NFL draft prospect Michael Sam came out over the weekend. Though the public response from the NFL and many players was positive, an article full ofoff-the-record NFL sources
showed there's still some resistance to an openly gay player in the league. Apparently some older NFL types are under the impression that gay men are fragile creatures who need to be handled with kiddie gloves while they're not eye fucking and chemically unbalancing the rest of the locker room. Let's clear up some myths.
Myth #1: For their own good, gay men must be kept 100 yards away from anyone who could possibly utter the word "faggot."
An NFL player personnel assistant anonymously worried in a Sports Illustrated article that "to call somebody a [gay slur] is still so commonplace" in the locker room.
As it turns out, however, gay men do not instantly turn into helpless piles of sprinkled pudding upon hearing the word "faggot." Michael Sam knows what he's getting into, and we really doubt overhearing some idiotic locker-room talk will have any impact on his ability to play. Plus, purposely keeping a player off your team just because he's gay won't positively affect the NFL's locker-room culture.
Plus, we doubt even the harshest NFL trash talker has anything on the insulting ability of a drunk, angry drag queen with a microphone at a gay club at 2 a.m. Those queens can get nasty, and then gay men just tip them a dollar afterward for their trouble.
Myth #2: Gay football players will totally try to sex you up in the locker room.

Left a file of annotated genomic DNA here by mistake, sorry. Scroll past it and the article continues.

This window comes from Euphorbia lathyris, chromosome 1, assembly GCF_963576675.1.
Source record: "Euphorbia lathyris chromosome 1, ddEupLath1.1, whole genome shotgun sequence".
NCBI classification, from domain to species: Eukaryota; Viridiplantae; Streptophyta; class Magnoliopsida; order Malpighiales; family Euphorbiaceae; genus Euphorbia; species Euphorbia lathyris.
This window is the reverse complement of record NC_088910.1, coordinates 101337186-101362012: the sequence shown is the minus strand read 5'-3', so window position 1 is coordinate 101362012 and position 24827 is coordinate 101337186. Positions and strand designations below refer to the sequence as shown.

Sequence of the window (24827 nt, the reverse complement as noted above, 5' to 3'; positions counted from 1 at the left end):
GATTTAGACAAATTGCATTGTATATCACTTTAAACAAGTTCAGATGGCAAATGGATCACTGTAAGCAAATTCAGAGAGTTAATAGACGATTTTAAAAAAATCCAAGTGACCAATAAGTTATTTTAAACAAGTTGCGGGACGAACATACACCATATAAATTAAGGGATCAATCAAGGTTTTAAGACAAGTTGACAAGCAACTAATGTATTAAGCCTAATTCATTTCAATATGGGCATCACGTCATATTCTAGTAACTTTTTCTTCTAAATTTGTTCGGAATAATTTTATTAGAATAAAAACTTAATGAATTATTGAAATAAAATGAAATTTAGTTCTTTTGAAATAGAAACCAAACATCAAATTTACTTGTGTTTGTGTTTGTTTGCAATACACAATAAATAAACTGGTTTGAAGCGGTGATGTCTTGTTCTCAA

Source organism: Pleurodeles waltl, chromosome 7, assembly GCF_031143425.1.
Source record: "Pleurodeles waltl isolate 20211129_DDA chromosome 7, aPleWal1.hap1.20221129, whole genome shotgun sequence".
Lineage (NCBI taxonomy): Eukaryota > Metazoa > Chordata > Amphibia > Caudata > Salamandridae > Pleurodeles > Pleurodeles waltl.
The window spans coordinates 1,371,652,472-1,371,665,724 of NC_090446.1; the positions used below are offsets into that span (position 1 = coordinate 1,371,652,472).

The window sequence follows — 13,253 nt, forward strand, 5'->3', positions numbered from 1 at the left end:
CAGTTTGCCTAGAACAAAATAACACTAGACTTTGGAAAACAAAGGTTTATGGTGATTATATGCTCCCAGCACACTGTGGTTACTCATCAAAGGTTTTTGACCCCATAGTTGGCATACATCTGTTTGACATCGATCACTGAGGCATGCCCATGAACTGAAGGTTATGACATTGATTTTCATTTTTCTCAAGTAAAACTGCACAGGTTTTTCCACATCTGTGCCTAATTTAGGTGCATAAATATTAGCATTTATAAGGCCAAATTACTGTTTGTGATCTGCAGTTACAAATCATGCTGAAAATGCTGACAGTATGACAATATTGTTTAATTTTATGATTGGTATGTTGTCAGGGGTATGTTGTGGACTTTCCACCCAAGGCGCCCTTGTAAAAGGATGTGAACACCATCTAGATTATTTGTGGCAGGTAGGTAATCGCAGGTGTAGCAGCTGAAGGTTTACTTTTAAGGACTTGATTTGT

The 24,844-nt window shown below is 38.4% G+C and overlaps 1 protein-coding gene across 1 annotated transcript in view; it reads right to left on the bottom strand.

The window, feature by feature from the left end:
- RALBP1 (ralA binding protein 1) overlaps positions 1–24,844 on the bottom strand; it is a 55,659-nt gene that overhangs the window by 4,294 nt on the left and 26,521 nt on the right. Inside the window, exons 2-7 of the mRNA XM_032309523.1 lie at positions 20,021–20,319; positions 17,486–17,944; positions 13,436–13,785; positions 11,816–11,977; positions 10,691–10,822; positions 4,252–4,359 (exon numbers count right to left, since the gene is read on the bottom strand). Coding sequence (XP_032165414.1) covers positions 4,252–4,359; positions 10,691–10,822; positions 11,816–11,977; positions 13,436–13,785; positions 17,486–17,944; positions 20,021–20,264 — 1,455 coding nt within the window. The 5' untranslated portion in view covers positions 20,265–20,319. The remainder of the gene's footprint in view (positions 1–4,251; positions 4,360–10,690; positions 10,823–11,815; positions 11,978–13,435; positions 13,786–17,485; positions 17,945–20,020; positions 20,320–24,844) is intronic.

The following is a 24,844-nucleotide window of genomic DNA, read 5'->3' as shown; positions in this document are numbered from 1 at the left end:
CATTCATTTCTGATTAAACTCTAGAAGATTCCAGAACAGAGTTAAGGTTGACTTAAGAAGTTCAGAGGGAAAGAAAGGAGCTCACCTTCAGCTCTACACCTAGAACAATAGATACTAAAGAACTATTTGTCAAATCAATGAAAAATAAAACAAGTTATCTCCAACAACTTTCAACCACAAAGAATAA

"Imagine if he's the guy next to me and, you know, I get dressed, naked, taking a shower, the whole nine, and it just so happens he looks at me," the Saints' Jonathan Vilma asked last week. "How am I supposed to respond?"
Um, if you need tips on how to deal with people giving you unsolicited sexual glances, just ask the young women your team pays to jump up and down in spandex on the sidelines every week. They might have some experience in that area.
Besides, despite popular misconceptions, gay men do not go around fantasizing about every straight guy they see. Let T-Pain explain:
Attention all homophobic idiots: if you're not attractive to straight women, you're probably not attractive to gay men. You can unclench now
— T-Pain (@TPAIN) April 16, 2013
Myth #3: Gay men read Good Housekeeping.
"Every Tom, Dick, and Harry in the media is going to show up, from Good Housekeeping to the Today show," one anonymous former general manager claimed about the media's interest in the story. "A general manager is going to ask, 'Why are we going to do that to ourselves?'"
As it turns out, though, believe it or not, most gay men do not read Good Housekeeping (and if they do, well, it's not like there's anything wrong with that). Nor does Good Housekeeping traditionally have much of an interest in gay athletes. It's coverage of the NFL is limited to the best bean dip recipes to serve during the Super Bowl. It's coverage of gay issues is usually just Ellen Degeneres stories.
Myth #4: Gays come out only for attention
That was the implication at least when an assistant coach in that SI article theoretically asked, "Do you really want to be the top of the conversation for everything without ever having played a down in this league?"
No, Michael Sam probably didn't, but rumors of his sexuality reportedly dominated the conversation among scouts. Teams were reportedly asking around, quite pointedly, if he'd ever had a girlfriend. The league sort of forced his hand here. No one wants the attention of a very public coming-out. The point is that by doing so, Sam has made it easier for others to come out without having to endure that same level of attention.
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Myth #5: Gay men will chemically imbalance a locker room.
The same dude who worried about gay slurs in Myth #1 also stated that the addition of a gay player would "chemically imbalance an NFL locker room and meeting room."
If that's actually a problem, it's probably because your locker room is way too basic.